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Search Results: 1 - 10 of 471008 matches for " S. P. Taylor "
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What Is Innovation? A Study of the Definitions, Academic Models and Applicability of Innovation to an Example of Social Housing in England  [PDF]
S. P. Taylor
Open Journal of Social Sciences (JSS) , 2017, DOI: 10.4236/jss.2017.511010
Throughout history innovation has been conceived, defined, interpreted and understood in different ways but what is it? This study looks at innovation starting with a brief history of innovation. It then looks at a sample of the multiple definitions that there are of innovation throughout the literature and from these develops a composite definition. From this composite definition, key components such as the creative process and academic models of creativity are looked at. The research then looks at the applicability of innovation through highlighting two studies carried out in England of innovation being applied within a social housing organisation. Through the application by a two dimensional typology of social innovation they had identified innovation being applied to new services and improvements to existing services. The research concludes that innovation can be identified with the creation of a new product or service or an improvement of an existing product or service.
Effect of Carboxyamidotriazole Orotate, a Modulator of Calcium-Dependent Signaling Pathways, on Advanced Solid Tumors  [PDF]
Matthew H. Taylor, Alan Sandler, Walter J. Urba, Antonio M. P. Omuro, Greg S. Gorman, Rashida A. Karmali
Journal of Cancer Therapy (JCT) , 2015, DOI: 10.4236/jct.2015.64035

Pre-clinical studies suggest carboxyamidotriazole orotate (CTO) demonstrates anti-tumor activity through modulation of multiple tyrosine kinase signaling pathways and interactions with the tumor microenvironment. We determined the safety and tolerability, pharmacokinetic profile, maximum tolerated dose, and recommended Phase II dose of CTO monotherapy in patients with advanced solid tumors. In this first-in-human Phase I clinical trial, eligible patients with advanced solid tumors were enrolled to receive a once-daily dose of CTO following a standard 3 + 3 Phase I design (starting at 50 mg/m2/day) with dose escalations of 30% - 100%. Dose limiting toxicity (DLT) was defined in the first cycle of treatment. Measurable disease and response were defined by RECIST version 1.1. Forty-four patients were evaluable for safety. CTO-related grade 3 toxicities included diarrhea (2.5%), fatigue (5.0%), lymphopenia (2.5%) and transient creatine phosphokinase (CPK) elevation (2.5%). There were no grade 4 or 5 toxicities. Steady state plasma levels of CAI (CTO metabolite) were achieved by day 12 with a half life estimate of 55 hr. Although no objective response rates were observed, nine patients with rapidly progressive and treatment-refractory tumors achieved stable disease (SD) durable for up to 14 months. The maximum tolerated dose for CTO alone was 427 mg/m2/day. The dose-limiting toxicity was grade 3 fatigue. CTO is orally bioavailable, safe, well tolerated and produces disease stabilization in a broad range of heavily treated refractory tumors. Combination trials of CTO with other antineoplastic agents are ongoing.

A Generalized Allosteric Mechanism for cis-Regulated Cyclic Nucleotide Binding Domains
Alexandr P. Kornev,Susan S. Taylor ,Lynn F. Ten Eyck
PLOS Computational Biology , 2008, DOI: 10.1371/journal.pcbi.1000056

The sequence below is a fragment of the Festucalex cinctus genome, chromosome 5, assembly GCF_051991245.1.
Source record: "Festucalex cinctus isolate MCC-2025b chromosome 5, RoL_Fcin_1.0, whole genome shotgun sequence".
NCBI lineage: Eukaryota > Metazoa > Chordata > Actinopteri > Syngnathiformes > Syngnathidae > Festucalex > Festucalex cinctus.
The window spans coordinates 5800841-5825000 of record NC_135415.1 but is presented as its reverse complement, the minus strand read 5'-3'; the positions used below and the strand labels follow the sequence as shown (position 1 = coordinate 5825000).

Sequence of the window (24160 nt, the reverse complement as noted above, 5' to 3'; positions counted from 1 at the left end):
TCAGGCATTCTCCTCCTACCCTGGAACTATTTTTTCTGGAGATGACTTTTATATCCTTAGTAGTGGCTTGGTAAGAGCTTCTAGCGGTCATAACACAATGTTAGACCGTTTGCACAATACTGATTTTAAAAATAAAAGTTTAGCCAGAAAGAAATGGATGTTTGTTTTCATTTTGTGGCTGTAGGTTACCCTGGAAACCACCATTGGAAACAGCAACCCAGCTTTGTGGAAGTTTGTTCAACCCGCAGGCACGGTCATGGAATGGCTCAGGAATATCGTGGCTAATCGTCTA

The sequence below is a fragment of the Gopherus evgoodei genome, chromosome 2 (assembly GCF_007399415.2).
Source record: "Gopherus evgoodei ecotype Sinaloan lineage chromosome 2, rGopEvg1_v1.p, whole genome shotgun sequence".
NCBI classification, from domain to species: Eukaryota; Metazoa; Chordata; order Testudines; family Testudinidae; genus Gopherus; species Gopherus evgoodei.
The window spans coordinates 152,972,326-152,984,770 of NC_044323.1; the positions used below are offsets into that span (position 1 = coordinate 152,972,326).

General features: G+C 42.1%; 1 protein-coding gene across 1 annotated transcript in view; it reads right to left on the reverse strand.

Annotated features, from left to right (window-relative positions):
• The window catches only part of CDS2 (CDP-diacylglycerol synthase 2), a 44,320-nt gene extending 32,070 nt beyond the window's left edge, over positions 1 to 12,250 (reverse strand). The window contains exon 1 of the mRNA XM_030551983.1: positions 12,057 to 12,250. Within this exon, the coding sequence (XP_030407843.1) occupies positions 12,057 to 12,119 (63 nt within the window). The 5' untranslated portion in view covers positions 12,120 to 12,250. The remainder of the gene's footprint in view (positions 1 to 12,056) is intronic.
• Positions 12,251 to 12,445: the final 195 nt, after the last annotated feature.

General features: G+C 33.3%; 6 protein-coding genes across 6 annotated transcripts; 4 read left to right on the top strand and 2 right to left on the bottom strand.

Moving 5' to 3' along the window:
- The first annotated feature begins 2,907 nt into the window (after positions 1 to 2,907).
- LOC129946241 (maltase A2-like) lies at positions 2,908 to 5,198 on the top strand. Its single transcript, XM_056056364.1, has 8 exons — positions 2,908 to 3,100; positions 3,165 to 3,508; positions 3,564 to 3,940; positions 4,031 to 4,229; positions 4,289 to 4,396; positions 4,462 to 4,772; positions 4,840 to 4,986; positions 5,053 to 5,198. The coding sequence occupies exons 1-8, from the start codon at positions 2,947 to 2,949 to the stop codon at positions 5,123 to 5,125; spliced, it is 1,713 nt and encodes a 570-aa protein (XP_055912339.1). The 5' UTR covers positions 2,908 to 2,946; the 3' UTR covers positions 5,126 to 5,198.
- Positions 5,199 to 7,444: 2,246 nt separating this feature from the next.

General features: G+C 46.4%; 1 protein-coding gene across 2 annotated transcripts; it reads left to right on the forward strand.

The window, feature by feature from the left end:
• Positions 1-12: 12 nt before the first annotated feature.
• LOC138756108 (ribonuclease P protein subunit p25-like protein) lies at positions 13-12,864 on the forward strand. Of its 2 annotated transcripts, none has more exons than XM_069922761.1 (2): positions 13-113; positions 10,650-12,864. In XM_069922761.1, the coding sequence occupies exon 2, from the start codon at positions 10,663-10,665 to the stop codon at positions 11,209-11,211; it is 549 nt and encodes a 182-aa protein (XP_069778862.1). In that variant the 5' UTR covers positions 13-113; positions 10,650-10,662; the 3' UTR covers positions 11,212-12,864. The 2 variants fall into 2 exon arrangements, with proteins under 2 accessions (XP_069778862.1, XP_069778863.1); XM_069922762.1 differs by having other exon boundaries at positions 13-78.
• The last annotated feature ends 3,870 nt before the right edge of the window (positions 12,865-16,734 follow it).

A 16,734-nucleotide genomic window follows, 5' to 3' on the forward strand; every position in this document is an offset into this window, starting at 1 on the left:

Abstract: Cyclic nucleotides (cAMP and cGMP) regulate multiple intracellular processes and are thus of a great general interest for molecular and structural biologists. To study the allosteric mechanism of different cyclic nucleotide binding (CNB) domains, we compared cAMP-bound and cAMP-free structures (PKA, Epac, and two ionic channels) using a new bioinformatics method: local spatial pattern alignment. Our analysis highlights four major conserved structural motifs: 1) the phosphate binding cassette (PBC), which binds the cAMP ribose-phosphate, 2) the “hinge,” a flexible helix, which contacts the PBC, 3) the β2,3 loop, which provides precise positioning of an invariant arginine from the PBC, and 4) a conserved structural element consisting of an N-terminal helix, an eight residue loop and the A-helix (N3A-motif). The PBC and the hinge were included in the previously reported allosteric model, whereas the definition of the β2,3 loop and the N3A-motif as conserved elements is novel. The N3A-motif is found in all cis-regulated CNB domains, and we present a model for an allosteric mechanism in these domains. Catabolite gene activator protein (CAP) represents a trans-regulated CNB domain family: it does not contain the N3A-motif, and its long range allosteric interactions are substantially different from the cis-regulated CNB domains.
Desulfurization of Dibenzothiophene and Oxidized Dibenzothiophene Ring Systems
Diego P. Morales,Alexander S. Taylor,Steven C. Farmer
Molecules , 2010, DOI: 10.3390/molecules15031265
Abstract: Lithium, used in conjunction with sodium metal, produces a high yield of biphenyl when reacted with dibenzothiophene, dibenzothiophene sulfoxide or dibenzothiophene sulfone.
Dielectric Relaxation of La-Doped Zirconia Caused by Annealing Ambient
Zhao C,Werner M,Taylor S,Chalker P
Nanoscale Research Letters , 2011,
Abstract: La-doped zirconia films, deposited by ALD at 300°C, were found to be amorphous with dielectric constants (k-values) up to 19. A tetragonal or cubic phase was induced by post-deposition annealing (PDA) at 900°C in both nitrogen and air. Higher k-values (~32) were measured following PDA in air, but not after PDA in nitrogen. However, a significant dielectric relaxation was observed in the air-annealed film, and this is attributed to the formation of nano-crystallites. The relaxation behavior was modeled using the Curie–von Schweidler (CS) and Havriliak–Negami (HN) relationships. The k-value of the as-deposited films clearly shows a mixed CS and HN dependence on frequency. The CS dependence vanished after annealing in air, while the HN dependence disappeared after annealing in nitrogen.
Seasonal variations between sampling and classical mean turbulent heat flux estimates in the eastern North Atlantic
S. A. Josey,E. C. Kent,P. K. Taylor
Annales Geophysicae (ANGEO) , 2003,